Kirkus Reviews QR Code
LORD BYRON’S NOVEL: THE EVENING LAND by John Crowley Kirkus Star

LORD BYRON’S NOVEL: THE EVENING LAND

By John Crowley

Pub Date: June 1st, 2005
ISBN: 0-06-055658-7
Publisher: Morrow/HarperCollins

A lost novel by Lord Byron—yes, that Lord Byron—surfaces in present-day London and unfolds here, in a multilayered meditation on the nature of the self and of father-daughter relationships, all bound up in a ripping good story.

Alexandra “Smith” Novak had little interest in Lord Byron when she began researching his estranged daughter, Ada Byron, Countess of Lovelace, for strongwomanstory.org, a Web site about significant women in history. However, while going through Ada’s papers, acquired from a mysterious character in a shady interaction, Smith comes across a manuscript consisting entirely of tables of numbers; with the help of her mathematician girlfriend and her own estranged father, the entire thing is translated back into its original form: a roman à clef of Byron’s own life—they think. There’s no way of being certain that Byron wrote the thing, but the theory is that Ada, a mathematician and arguably author of the first computer program (for her friend Charles Babbage's Analytical Engine), coded the entirety of her father’s novel before burning it at her mother’s behest. Crowley, known for spinning complex fantasies (Novelties and Souvenirs, 2004, etc.), here goes himself one better and inhabits the persona of another writer (himself a pioneer of the gothic and romantic) to create the heart of the work. Byron writes of Ali, a lost Albanian son of a dissipated Scottish nobleman. Ali is suddenly plucked up from his country and dumped into a foreign world, one of the English noble classes, and begins his peregrinations through wars, murders, dark and stormy nights—all swirled together in an ornate, darkly humorous tale. These episodes are sandwiched between notes made by Byron’s daughter on the text and lengthy e-mail correspondence between Smith, Lee, Thea and Smith’s mother, all about the progress of the translation and their views of Ada and Byron almost 200 years later.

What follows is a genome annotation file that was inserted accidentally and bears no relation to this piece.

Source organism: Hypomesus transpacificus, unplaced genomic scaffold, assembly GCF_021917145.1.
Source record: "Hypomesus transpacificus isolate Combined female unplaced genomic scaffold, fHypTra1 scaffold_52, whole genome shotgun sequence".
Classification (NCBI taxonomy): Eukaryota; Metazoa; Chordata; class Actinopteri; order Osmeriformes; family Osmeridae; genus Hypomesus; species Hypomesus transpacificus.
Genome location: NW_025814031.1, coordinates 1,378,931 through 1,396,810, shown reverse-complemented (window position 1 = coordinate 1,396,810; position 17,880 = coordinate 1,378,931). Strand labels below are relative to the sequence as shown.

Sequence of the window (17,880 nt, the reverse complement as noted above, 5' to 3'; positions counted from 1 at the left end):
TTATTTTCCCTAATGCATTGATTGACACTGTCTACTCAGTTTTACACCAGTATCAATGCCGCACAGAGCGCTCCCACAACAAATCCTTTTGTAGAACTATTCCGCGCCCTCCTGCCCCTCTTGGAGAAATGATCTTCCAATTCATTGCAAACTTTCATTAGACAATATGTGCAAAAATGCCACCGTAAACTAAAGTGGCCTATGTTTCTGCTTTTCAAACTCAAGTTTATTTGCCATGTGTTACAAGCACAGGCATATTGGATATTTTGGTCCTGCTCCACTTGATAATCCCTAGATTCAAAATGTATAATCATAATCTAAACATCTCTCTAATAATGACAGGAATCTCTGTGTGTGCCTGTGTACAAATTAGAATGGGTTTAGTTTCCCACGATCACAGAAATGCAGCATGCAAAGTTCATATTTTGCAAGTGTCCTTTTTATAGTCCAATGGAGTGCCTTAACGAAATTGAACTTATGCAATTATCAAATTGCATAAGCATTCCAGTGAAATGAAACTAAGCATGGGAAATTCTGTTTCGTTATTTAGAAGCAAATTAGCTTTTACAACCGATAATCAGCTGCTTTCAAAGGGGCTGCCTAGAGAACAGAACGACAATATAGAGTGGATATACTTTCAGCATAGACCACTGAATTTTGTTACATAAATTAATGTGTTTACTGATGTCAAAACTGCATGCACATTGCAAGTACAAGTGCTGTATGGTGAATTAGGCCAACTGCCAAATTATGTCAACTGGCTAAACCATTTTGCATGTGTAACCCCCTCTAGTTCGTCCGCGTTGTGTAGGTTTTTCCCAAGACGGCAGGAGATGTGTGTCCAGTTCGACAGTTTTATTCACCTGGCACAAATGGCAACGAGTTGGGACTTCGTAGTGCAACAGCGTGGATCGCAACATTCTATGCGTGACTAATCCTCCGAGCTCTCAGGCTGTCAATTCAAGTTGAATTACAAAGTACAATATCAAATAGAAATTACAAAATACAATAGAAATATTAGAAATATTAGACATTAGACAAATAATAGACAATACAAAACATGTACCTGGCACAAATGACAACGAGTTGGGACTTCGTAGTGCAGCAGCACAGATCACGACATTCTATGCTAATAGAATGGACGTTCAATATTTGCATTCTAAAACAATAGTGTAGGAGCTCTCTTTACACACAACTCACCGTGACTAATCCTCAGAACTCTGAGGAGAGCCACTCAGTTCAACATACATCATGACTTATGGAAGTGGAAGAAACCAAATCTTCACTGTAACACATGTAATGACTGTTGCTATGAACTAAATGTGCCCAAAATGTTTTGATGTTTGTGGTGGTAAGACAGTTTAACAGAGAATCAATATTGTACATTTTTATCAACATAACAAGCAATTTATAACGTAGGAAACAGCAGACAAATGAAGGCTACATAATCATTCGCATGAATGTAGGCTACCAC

Complex and satisfying, pleasurably dizzying in its layers and self-references, and addictively readable.